The steps to fabricate device 70 are generally similar to those employed to fabricate devices 10 and 60 described above with reference to FIG. 4. However, the extruder 38 and die 40 form a continuous generally U-shaped cross-section preform 80 as is shown in accompanying FIG. 10. The preform 80 may be severed in stamper/cutter 50 to form discrete lengths thereof (i.e., length L1 as shown in FIG. 10). The cutter/stamper 50 also removes opposing wall sections 82 (only one such wall section 82 being visible in dashed line in FIG. 10) so as to form device 70 as shown in FIG. 11. What remains after sections 82 are removed are the connector 72 and male and female portions 12 and 14 having lengths L2 and L3, respectively. As before, removal of sections 82 may precede severing of the preform into discrete lengths L1 (or vice versa). The connector 72 thus permits the male and female members 12 and 14, respectively, of the formed devices 70 to be twisted along an axis parallel to the members 12, 14 elongate axis (arrow 84 in FIG. 12) and also permit male and female members 12, 14, respectively, to be pivoted about an axis perpendicular to their elongate axes (i.e., as in arrow 86 in FIG. 12). In such a manner, the members 12 and 14 may be moved into and out of their nested relationship so as to capture and thus close the open end of a flexible bag therebetween.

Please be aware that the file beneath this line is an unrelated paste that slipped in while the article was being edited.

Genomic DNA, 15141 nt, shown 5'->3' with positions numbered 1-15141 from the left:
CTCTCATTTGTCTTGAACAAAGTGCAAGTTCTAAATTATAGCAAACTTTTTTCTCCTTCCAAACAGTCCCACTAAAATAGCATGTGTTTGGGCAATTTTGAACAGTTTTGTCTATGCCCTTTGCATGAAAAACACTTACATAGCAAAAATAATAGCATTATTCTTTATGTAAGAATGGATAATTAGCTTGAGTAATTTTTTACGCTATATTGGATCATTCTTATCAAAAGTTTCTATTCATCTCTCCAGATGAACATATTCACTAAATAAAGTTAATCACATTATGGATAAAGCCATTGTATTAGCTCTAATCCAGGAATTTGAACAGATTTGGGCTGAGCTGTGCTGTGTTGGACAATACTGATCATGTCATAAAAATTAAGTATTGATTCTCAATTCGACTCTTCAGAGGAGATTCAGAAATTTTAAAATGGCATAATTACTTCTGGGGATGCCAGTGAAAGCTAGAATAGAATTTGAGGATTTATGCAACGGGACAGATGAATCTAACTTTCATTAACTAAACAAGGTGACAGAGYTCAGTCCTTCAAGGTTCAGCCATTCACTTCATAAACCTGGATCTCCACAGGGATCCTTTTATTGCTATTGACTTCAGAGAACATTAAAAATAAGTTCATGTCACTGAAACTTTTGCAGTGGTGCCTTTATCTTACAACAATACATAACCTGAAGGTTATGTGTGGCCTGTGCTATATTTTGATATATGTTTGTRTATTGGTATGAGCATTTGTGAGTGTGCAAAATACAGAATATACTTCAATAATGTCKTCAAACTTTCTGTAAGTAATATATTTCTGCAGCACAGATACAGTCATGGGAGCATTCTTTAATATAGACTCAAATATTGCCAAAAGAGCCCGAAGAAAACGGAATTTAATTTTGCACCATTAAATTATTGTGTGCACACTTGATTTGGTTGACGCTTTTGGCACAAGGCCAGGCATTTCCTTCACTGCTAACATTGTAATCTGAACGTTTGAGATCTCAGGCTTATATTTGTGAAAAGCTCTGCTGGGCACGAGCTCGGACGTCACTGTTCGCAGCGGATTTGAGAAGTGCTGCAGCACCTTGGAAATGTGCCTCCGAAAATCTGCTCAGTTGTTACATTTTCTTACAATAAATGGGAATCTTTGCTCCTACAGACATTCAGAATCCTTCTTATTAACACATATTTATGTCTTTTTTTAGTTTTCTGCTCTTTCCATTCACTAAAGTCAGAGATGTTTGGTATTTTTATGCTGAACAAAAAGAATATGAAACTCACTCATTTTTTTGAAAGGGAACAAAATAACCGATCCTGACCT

While the invention has been described in connection with what is presently considered to be the most practical and preferred embodiment, it is to be understood that the invention is not to be limited to the disclosed embodiment, but on the contrary, is intended to cover various modifications and equivalent arrangements included within the spirit and scope of the appended claims.